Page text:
Are healthcare workers safe? Facility assessment of airborne infection control measures in public hospitals of Kerala

Anjali Krishnan R., Kamarudeen M., Rekha Ravindran M., Shinu K. S.


Background: Nosocomial transmission of airborne infection is a major peril to health care providing community and has been linked to poor adherence to airborne infection control practices. The present study was conducted to assess the gaps in health care facilities and practices for prevention and control of transmission of air borne infections among healthcare workers in government district level hospitals of Kerala.

Methods: A cross sectional survey including observation was done in 24 facilities. The tool for the survey and the check list for observation were developed based on national airborne infection control guidelines and assessment tool for prevention and control of infection by centre for disease control. The data were analysed using IBM SPSS version 23.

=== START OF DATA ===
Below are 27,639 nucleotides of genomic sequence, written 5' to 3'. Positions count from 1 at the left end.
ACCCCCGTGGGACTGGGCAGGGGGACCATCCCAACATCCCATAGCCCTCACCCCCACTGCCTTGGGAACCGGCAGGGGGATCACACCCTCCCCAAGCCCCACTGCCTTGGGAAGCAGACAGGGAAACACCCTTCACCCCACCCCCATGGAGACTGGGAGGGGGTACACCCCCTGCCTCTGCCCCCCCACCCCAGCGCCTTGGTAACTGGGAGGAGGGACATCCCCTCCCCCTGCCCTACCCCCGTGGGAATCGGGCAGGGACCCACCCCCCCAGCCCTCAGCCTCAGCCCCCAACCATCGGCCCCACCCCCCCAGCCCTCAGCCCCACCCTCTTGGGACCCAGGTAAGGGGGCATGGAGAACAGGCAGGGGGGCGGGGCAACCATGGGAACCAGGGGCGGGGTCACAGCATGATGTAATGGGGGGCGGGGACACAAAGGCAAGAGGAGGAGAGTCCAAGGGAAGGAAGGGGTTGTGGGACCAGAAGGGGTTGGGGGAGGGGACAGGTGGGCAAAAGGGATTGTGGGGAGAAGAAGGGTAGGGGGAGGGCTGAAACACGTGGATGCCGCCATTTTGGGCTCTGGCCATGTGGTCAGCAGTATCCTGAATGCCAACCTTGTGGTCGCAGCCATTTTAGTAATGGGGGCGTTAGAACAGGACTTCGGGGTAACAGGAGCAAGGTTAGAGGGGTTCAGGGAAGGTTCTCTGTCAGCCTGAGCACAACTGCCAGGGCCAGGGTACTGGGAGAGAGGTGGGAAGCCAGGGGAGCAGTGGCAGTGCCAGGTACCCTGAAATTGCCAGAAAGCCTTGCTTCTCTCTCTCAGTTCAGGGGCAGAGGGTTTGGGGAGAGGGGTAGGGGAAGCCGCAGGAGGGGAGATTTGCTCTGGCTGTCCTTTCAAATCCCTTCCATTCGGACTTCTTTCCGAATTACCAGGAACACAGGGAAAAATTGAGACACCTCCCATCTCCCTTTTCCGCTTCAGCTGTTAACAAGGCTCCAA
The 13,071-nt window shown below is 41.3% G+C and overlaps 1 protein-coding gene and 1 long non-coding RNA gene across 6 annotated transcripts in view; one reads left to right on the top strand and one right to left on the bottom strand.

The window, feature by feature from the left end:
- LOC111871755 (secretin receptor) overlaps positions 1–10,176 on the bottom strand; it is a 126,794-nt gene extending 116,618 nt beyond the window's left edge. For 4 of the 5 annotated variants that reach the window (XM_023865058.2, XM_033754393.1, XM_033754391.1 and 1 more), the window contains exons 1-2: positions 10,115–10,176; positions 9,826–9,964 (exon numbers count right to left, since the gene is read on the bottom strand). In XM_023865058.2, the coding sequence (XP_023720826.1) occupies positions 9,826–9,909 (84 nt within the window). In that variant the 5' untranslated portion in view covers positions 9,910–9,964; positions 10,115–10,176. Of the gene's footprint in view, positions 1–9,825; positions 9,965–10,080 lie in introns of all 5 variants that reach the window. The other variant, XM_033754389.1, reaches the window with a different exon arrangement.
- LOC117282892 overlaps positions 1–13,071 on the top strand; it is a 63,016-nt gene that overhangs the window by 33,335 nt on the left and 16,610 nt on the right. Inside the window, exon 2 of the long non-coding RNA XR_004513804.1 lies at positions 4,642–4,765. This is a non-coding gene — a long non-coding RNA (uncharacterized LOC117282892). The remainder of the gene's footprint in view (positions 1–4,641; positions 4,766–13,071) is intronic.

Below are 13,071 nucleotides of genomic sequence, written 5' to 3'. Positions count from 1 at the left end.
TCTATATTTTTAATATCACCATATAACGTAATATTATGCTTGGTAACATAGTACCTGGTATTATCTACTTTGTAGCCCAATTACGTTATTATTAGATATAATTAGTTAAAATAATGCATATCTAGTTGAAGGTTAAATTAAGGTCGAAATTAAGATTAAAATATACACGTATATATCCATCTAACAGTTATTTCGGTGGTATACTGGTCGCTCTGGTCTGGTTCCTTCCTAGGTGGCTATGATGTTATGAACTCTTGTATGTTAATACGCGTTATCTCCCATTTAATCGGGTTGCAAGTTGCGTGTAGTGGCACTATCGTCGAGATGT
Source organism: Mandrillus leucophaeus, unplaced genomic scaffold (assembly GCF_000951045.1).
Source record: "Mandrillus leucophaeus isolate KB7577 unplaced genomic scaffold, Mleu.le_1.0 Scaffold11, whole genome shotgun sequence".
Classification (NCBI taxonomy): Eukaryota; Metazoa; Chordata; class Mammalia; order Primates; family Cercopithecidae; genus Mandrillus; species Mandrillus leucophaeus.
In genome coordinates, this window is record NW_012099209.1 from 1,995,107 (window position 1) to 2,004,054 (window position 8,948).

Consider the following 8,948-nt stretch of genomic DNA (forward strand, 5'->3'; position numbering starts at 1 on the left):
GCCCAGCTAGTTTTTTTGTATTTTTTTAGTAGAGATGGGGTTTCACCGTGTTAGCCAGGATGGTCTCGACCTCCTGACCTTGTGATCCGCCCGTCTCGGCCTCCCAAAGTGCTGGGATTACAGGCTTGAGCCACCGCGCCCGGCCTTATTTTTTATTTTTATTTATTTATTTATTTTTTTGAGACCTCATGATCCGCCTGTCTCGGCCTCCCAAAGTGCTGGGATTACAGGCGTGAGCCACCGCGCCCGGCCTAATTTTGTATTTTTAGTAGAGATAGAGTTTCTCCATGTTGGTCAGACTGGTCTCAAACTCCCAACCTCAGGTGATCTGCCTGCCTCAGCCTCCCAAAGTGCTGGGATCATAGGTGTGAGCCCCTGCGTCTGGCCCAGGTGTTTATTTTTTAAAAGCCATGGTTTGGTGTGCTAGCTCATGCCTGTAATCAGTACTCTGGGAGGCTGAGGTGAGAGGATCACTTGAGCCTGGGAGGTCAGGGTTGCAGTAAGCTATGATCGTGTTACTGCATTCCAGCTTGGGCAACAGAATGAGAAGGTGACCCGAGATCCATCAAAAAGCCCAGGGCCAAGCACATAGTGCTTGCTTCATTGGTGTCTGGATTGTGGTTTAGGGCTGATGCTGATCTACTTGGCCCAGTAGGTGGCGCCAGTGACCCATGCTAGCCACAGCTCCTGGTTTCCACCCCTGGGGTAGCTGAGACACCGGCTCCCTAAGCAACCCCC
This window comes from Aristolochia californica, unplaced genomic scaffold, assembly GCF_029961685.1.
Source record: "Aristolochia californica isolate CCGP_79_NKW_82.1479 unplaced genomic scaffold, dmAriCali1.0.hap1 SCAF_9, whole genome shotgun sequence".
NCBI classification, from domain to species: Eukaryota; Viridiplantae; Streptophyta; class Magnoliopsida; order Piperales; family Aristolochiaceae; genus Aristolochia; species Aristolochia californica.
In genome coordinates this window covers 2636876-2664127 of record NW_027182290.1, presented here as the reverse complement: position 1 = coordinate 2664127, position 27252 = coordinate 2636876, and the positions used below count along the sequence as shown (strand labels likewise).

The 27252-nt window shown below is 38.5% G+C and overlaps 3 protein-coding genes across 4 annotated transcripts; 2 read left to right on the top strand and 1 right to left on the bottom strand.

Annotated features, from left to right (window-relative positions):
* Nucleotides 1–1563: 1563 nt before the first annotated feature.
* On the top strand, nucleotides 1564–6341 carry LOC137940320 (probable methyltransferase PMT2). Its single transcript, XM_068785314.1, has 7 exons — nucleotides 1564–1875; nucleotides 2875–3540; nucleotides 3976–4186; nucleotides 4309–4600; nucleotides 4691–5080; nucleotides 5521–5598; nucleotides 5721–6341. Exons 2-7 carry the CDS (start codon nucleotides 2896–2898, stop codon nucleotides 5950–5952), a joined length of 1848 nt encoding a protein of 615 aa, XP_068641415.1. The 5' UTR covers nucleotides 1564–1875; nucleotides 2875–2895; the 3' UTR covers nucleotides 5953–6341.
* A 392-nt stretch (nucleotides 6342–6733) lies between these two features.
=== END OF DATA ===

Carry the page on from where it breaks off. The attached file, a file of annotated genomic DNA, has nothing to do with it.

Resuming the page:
Results: The functioning of airborne infection control system was found to be suboptimal in most of the institutions. Implementation of environmental control measures was poor when compared to administrative control and personal protection measures. Adequate ventilation was not present in more than half of the institutions (60%). All institutions had infection control committees in place but were not functioning well. Personal protective equipment’s were not available at point of use in more than half of the institutions (62.5%). Out of the 16 self-reported hospital acquired respiratory infections among the staff, pulmonary tuberculosis was predominant.

Conclusions: Several barriers were identified at different levels for prevention and control of airborne infections among healthcare workers. The findings reinforce the need to implement strict guidelines to prevent occupation induced airborne infections among health workers in public health system.


Nosocomial, Occupation induced, Secondary care hospitals, Tuberculosis

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